LISBON, Portugal (AP) — At Lisbon’s Military Hospital, hundreds of troops have spent frantic weeks rushing to turn every available space into makeshift COVID-19 wards, as Portugal scrambles to cope with a sudden deluge of cases engulfing its public health system.
The hospital’s waiting rooms, consulting rooms and atriums have been filled with beds. This week, the canteen is being sacrificed. It’s the last space left.
“In the first nine months (of the pandemic), we tripled our capacity” of beds, said Brigadier General Rui Sousa, a 20-year army doctor who heads the Military Hospital. In January, “we’ve had to triple that tripled capacity,” he told The Associated Press.
A January pandemic surge has stretched medical services in Portugal to a breaking point. By size of population, Portugal has been the worst-hit country in the world for more than a week in terms of daily new cases and deaths, according to data compiled by Johns Hopkins University.
Portugal is now facing an alarming problem: as soon as new beds come available, they are quickly filled and more are needed. And while extra beds and new wards are relatively quick to produce, trained medical staff aren’t.
On top of that, things are going to get worse. Experts predict the surge will peak only in mid-February, raising the specter of a collapse of the country's health system.
“Human resources are finite, and that is where the most critical situation is,” says Carlos Robalo Cordeiro, a member of the crisis committee at Portugal’s national association of doctors and vice president of the European Respiratory Society.
“Numbers (of patients) are overtaking the capacity of resources to respond,” he told The AP.
Portugal is reeling from the twin effects of a Christmas relaxation of restrictions on gatherings that coincided with the appearance of a fast-spreading new variant first identified in England.
Experts have chided the government for failing to respond more swiftly. Flights to and from the U.K. were banned only last weekend. Flights to and from Brazil, a country with close ties to Portugal where another worrying variant has been detected, will be banned beginning Saturday.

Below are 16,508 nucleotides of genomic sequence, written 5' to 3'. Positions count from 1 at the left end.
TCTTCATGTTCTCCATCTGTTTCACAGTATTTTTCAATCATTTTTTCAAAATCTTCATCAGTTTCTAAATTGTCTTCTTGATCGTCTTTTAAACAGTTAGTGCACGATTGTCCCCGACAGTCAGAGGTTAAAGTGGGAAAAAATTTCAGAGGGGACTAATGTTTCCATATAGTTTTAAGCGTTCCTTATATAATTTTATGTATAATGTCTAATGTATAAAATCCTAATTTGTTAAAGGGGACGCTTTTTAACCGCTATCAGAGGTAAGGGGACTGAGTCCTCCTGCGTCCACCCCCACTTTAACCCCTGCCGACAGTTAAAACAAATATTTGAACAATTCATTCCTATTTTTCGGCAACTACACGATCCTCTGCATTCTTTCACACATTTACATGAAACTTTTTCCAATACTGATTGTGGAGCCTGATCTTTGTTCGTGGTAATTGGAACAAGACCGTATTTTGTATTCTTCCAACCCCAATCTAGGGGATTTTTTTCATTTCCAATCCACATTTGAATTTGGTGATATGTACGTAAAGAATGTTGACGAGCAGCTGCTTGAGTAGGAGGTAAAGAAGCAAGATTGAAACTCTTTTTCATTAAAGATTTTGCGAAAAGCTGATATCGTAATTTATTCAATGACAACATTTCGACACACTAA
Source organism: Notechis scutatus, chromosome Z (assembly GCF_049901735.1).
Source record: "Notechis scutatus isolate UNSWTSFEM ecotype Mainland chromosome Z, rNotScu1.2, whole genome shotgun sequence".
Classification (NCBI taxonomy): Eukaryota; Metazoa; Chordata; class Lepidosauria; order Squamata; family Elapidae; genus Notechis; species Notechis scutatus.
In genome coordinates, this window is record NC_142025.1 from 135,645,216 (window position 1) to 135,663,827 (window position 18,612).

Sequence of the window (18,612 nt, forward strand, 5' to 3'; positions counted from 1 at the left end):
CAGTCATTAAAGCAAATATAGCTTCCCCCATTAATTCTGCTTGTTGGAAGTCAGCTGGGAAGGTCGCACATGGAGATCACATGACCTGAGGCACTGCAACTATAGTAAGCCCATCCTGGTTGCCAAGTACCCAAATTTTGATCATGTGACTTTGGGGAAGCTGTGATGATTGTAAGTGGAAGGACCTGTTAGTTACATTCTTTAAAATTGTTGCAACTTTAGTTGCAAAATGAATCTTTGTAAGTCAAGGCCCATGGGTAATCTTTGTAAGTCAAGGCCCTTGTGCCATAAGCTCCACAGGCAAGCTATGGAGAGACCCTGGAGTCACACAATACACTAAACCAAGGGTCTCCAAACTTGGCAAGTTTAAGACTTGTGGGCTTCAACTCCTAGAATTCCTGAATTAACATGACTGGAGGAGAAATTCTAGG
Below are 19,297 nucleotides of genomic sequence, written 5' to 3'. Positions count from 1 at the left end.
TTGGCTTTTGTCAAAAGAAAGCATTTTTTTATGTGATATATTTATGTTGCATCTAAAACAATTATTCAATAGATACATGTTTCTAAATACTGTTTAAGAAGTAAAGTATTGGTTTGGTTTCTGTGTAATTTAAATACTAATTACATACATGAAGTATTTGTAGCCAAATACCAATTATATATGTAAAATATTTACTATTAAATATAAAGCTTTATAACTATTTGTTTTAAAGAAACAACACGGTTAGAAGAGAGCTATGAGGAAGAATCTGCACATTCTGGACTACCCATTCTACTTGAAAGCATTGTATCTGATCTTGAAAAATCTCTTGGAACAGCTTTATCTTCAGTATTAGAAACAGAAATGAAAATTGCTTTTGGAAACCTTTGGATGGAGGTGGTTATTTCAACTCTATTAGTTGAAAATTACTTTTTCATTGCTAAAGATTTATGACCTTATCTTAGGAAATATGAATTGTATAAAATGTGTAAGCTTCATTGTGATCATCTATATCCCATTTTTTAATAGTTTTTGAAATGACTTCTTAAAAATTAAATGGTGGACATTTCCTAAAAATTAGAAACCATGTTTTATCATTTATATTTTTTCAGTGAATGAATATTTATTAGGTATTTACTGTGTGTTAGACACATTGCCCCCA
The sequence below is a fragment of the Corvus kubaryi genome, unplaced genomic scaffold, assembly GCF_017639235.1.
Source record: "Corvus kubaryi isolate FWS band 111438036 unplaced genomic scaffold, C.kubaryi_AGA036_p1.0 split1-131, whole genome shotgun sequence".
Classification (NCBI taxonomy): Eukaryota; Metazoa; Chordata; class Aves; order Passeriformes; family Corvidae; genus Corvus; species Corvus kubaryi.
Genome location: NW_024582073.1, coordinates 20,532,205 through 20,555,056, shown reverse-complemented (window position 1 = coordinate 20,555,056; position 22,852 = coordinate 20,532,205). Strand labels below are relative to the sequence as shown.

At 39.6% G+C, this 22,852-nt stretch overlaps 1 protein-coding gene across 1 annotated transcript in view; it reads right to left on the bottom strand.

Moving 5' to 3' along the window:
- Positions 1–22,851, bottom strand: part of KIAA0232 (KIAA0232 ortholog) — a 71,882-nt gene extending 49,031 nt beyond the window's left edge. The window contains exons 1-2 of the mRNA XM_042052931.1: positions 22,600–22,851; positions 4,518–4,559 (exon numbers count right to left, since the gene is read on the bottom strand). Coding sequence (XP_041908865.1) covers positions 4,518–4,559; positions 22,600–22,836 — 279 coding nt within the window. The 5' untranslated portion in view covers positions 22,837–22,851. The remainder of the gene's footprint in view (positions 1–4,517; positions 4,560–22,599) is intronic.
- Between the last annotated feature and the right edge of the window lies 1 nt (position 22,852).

Ambulance drivers protested Wednesday night outside Lisbon’s biggest hospital, where in recent days ambulances have had to queue for hours to deliver COVID-19 patients. The overloaded hospital appealed for upset families to stay calm, saying that only 15% of those arriving in the ambulances required hospitalization.
The Portuguese government is turning to other European Union countries for help. Germany this week sent two doctors and a medevac specialist to Lisbon on a reconnaissance mission.
Meanwhile, authorities are marshalling national resources for a fight that has already brought deaths on an unprecedented scale, with more than 11,300 confirmed virus deaths in a country of 10.3 million people.
Resources are being stretched and repurposed as fast as possible. The Lisbon Military Hospital has been taking overflow patients from public hospitals in the region. At what was the hospital’s canteen, carpenters, electricians and laborers were working to transform it into a 50-bed infirmary in three days.
From dawn to midnight, panels are assembled and wiring and oxygen pipes are installed amid the noise of power drills, hammering and sawing. Marines carry in metal beds and olive-green mattresses from military barracks.
An increased workforce of 400 members of the Portuguese Army, Navy and Air Force are handling the new workload — not just medics but also auxiliary staff to deal with cooking and laundry.
In total, the hospital will have 274 beds — 80% of them for COVID-19 patients.
But it’s like digging a hole in sand. Last Friday, the Military Hospital started repurposing an area to create 20 beds for COVID-19 patients. It opened on Monday morning. On Monday afternoon it was full.
Sousa says his hospital has reached its limit.
“We’ve run out of space and human resources,” he says.
Frank Jordans in Berlin contributed to this story.